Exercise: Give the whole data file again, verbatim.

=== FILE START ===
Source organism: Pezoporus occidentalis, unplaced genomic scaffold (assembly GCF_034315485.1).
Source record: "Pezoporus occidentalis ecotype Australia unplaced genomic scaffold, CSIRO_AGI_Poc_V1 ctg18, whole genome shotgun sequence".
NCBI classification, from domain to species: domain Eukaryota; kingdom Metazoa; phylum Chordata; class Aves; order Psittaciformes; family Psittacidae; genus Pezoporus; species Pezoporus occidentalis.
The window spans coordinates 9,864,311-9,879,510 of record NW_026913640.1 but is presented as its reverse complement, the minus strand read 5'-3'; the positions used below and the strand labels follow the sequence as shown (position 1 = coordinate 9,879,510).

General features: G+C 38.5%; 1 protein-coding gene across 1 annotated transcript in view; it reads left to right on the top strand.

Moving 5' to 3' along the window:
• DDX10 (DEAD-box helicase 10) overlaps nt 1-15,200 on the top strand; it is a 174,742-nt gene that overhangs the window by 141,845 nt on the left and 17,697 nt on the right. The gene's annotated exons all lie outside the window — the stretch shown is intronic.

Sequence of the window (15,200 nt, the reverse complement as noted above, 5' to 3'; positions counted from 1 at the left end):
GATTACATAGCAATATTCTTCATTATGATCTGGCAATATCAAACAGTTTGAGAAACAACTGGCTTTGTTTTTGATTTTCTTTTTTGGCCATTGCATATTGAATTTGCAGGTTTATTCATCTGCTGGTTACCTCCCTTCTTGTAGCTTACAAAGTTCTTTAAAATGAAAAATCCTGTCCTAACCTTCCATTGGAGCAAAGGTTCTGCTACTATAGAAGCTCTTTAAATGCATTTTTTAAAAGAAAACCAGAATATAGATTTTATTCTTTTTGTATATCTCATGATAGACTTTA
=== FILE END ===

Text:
Source organism: Pezoporus occidentalis, unplaced genomic scaffold (assembly GCF_034315485.1).
Source record: "Pezoporus occidentalis ecotype Australia unplaced genomic scaffold, CSIRO_AGI_Poc_V1 ctg18, whole genome shotgun sequence".
NCBI classification, from domain to species: domain Eukaryota; kingdom Metazoa; phylum Chordata; class Aves; order Psittaciformes; family Psittacidae; genus Pezoporus; species Pezoporus occidentalis.
The window spans coordinates 9,864,311-9,879,510 of record NW_026913640.1 but is presented as its reverse complement, the minus strand read 5'-3'; the positions used below and the strand labels follow the sequence as shown (position 1 = coordinate 9,879,510).

General features: G+C 38.5%; 1 protein-coding gene across 1 annotated transcript in view; it reads left to right on the top strand.

Moving 5' to 3' along the window:
• DDX10 (DEAD-box helicase 10) overlaps nt 1-15,200 on the top strand; it is a 174,742-nt gene that overhangs the window by 141,845 nt on the left and 17,697 nt on the right. The gene's annotated exons all lie outside the window — the stretch shown is intronic.

Sequence of the window (15,200 nt, the reverse complement as noted above, 5' to 3'; positions counted from 1 at the left end):
GATTACATAGCAATATTCTTCATTATGATCTGGCAATATCAAACAGTTTGAGAAACAACTGGCTTTGTTTTTGATTTTCTTTTTTGGCCATTGCATATTGAATTTGCAGGTTTATTCATCTGCTGGTTACCTCCCTTCTTGTAGCTTACAAAGTTCTTTAAAATGAAAAATCCTGTCCTAACCTTCCATTGGAGCAAAGGTTCTGCTACTATAGAAGCTCTTTAAATGCATTTTTTAAAAGAAAACCAGAATATAGATTTTATTCTTTTTGTATATCTCATGATAGACTTTA